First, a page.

Bright Blue Monday
In January, there are two types of people. For some, the ‘glass half-full’ people, it is a time to be optimistic and have a fresh start. For others, it is a time people dread which is layered with misery and depression. Our bodies are feeling the consequences of an alcohol and chocolate diet. Our bank account has taken a hammering and it has been a long time since we have had sunshine. Like this wasn't already enough, January is said to host the most depressing day of the year, Blue Monday.
So what is Blue Monday?
Before we start, it will be useful to know that Blue Monday was actually created in 2005 by a British Holiday company. The concept is not a result of any type of research, and there is no science which backs this up. However, the idea has caught on and now many people associate January with bad weather, debt, depression and general feelings of low motivation. What originated as a PR stunt is now an annual event.
The reality is we don’t need a special day to feel depressed. Some people live with depression throughout their entire year. These people do not need to be told that on Monday 15th January, they are going to experience a day which is even more depressing that the rest, and they should look to book a holiday to overcome this. For many, you may have put on a bit of extra weight over Christmas, and you may have spent a bit more than you should have, but don’t let this affect how your experience your day.
Bright Blue Monday
Social media is a powerful tool, and on Monday 15th January Rethink Mental Illness will be using twitter to create a Bright Blue Monday. Do something simple and positive and share it using the hash tag #BrightBlueMonday. The key message we hope to share is that there are many people who live with mental illness and depression throughout the entire year.
We believe you can actually enjoy your day, and change a blue Monday in to a bright blue Monday. How difficult can it be? There are two options. You can either choose to believe your Monday will be bad, and look out for things that make you feel this way, or, you can believe you will have a good day and be more likely to acknowledge the positive moments. The key point here is that for the most part, you are in control of how your day goes and it really is up to you. So with all of that in mind our team has put together a list to make your Blue Monday a little Brighter.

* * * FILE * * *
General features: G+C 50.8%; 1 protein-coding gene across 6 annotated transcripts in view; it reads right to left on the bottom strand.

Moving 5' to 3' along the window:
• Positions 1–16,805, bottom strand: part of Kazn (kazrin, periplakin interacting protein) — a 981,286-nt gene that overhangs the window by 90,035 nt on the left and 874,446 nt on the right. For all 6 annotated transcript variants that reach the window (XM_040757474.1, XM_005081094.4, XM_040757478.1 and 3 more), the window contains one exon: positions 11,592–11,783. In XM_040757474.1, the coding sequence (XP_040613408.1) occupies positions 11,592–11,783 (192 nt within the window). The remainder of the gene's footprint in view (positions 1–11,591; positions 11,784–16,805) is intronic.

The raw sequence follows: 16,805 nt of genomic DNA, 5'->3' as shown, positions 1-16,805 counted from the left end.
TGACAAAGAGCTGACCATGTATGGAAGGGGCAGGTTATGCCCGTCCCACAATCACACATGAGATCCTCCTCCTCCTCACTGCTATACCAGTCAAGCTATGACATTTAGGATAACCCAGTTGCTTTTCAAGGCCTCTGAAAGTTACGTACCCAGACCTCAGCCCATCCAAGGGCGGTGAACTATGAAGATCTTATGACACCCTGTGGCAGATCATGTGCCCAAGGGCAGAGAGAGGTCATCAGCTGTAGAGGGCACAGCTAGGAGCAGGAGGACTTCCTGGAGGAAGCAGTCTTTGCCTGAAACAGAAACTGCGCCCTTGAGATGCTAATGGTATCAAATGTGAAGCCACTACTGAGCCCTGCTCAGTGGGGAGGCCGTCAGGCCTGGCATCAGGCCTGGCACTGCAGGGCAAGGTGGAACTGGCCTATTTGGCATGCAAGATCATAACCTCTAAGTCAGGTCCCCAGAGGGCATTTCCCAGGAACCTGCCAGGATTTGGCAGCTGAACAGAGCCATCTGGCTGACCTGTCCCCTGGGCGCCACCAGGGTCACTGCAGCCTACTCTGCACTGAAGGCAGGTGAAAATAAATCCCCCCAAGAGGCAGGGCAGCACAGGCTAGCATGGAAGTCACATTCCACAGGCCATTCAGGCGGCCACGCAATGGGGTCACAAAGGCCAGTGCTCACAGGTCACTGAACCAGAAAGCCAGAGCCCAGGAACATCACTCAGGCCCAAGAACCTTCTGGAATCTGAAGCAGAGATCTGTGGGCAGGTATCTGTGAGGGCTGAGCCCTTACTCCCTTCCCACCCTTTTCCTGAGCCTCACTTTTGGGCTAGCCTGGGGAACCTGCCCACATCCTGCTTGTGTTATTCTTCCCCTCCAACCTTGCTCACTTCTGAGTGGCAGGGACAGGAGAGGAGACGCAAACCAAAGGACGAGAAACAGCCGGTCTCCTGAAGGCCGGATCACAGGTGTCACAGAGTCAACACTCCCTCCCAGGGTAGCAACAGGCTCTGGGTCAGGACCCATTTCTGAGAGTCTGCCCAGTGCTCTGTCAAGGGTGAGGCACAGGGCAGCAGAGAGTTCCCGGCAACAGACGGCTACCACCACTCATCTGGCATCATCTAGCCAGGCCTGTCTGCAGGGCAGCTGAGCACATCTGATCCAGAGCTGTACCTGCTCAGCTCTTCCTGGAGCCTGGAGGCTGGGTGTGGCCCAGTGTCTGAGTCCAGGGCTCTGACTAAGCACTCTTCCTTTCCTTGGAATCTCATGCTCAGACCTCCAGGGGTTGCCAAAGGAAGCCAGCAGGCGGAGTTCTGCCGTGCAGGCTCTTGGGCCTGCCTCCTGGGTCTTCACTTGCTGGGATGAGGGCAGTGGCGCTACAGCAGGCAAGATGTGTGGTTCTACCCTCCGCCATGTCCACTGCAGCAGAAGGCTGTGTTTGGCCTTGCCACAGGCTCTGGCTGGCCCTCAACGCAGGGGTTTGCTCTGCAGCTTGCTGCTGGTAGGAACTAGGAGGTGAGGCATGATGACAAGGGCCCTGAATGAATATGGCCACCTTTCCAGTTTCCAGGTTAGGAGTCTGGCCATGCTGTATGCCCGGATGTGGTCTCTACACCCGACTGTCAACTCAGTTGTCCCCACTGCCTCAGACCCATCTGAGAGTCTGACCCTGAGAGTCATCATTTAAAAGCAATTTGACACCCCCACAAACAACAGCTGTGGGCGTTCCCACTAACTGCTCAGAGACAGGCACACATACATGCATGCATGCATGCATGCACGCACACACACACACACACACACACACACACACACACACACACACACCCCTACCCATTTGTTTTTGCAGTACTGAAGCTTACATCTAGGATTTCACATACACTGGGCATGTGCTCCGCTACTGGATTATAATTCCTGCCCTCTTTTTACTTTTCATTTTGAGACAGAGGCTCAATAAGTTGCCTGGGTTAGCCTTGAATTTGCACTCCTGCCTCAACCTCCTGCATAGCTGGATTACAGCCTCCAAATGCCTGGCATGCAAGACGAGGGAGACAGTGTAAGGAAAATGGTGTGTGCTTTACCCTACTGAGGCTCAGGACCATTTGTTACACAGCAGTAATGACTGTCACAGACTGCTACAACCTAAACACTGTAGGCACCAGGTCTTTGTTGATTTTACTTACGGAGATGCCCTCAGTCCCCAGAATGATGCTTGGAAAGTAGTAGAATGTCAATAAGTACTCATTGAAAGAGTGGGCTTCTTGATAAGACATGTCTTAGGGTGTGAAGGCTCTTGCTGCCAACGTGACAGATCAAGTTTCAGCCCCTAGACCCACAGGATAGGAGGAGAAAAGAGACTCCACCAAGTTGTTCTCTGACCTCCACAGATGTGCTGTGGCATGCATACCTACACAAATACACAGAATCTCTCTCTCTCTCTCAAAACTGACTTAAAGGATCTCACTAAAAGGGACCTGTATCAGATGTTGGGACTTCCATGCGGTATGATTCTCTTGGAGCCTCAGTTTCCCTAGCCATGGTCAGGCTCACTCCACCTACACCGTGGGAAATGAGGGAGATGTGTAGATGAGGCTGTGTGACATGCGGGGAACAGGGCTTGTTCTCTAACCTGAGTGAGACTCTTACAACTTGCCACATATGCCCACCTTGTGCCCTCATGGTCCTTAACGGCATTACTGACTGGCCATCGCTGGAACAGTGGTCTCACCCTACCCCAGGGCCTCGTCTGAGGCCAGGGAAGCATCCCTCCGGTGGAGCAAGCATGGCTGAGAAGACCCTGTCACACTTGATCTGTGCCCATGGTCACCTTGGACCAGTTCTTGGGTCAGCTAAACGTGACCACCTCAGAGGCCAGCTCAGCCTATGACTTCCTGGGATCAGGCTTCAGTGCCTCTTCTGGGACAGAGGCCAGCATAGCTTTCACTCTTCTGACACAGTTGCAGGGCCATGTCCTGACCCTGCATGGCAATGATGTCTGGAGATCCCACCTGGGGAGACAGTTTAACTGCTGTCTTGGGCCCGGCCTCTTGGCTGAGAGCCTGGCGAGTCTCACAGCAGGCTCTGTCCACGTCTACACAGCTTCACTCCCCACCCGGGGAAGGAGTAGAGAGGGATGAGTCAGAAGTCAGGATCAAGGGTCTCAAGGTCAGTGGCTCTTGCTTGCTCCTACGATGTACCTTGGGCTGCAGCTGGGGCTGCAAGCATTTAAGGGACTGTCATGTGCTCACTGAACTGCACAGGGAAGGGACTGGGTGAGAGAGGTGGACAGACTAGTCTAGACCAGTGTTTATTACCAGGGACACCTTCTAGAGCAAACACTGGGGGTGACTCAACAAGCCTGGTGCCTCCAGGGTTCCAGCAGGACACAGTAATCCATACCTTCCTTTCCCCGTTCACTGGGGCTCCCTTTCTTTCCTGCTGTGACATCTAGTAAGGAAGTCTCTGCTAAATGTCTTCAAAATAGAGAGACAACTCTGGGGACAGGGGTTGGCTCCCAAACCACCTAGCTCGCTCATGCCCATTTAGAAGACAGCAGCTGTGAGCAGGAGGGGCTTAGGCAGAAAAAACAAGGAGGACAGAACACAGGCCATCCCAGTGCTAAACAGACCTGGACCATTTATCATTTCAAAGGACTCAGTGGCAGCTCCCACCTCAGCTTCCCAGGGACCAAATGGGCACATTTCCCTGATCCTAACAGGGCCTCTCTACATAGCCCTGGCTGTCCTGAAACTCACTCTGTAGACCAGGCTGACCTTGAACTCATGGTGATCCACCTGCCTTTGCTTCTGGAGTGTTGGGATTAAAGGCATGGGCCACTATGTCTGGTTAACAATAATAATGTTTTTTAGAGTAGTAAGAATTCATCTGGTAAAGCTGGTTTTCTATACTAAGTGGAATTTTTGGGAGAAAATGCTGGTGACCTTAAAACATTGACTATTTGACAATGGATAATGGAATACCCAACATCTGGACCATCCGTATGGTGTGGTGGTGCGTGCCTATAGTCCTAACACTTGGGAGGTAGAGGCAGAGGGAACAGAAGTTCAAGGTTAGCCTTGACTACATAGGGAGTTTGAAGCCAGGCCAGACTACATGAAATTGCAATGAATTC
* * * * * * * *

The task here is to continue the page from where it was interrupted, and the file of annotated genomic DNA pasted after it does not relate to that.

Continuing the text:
Smile :). Research indicates that smiling can actually trick your brain into thinking that you are happy. Even if the smile is not authentic the results are the same. Your body relaxes and blood-pressure is lowered. Smiling is also contagious, benefiting others to.
Sure, you know exercise is good for you. It makes you feel stronger and keeps your weight in check. However, did you know exercise can also make you happier. It can reduce stress, energise you and boost your confidence. Go out and enjoy exercise!
For many people during this time of year, you wake up to darkness and go home from work in darkness. However, studies show natural light helps stabilise serotonin and triggers endorphin, which are mood-boosting hormones. Try and get outside for at least 10 minutes a day!
Being in the company of people you love is always a positive thing. Talking can always help a situation, so pick up the phone to ring your parents, or swing by a friend’s house to catch up. A friendly face combined with some laughs is a fantastic way of improving your mood.
Do something kind for someone and it will give your own mood a little boost too. Even the simplest actions make a difference. Buy a friend some flowers to cheer them up. This will not only make their day but make you feel better to.
If you think you would benefit from having some laughter and humour in your life, then you will be pleased to know. The Comedy Trust run Well Funny sessions, which are designed to teach participants the benefits of humour and equip them with the skills to improve their personal well-being. So what are you waiting for, drop us an email today or give us a call on 0151 702 5893)
Contact Charlene for details at: firstname.lastname@example.org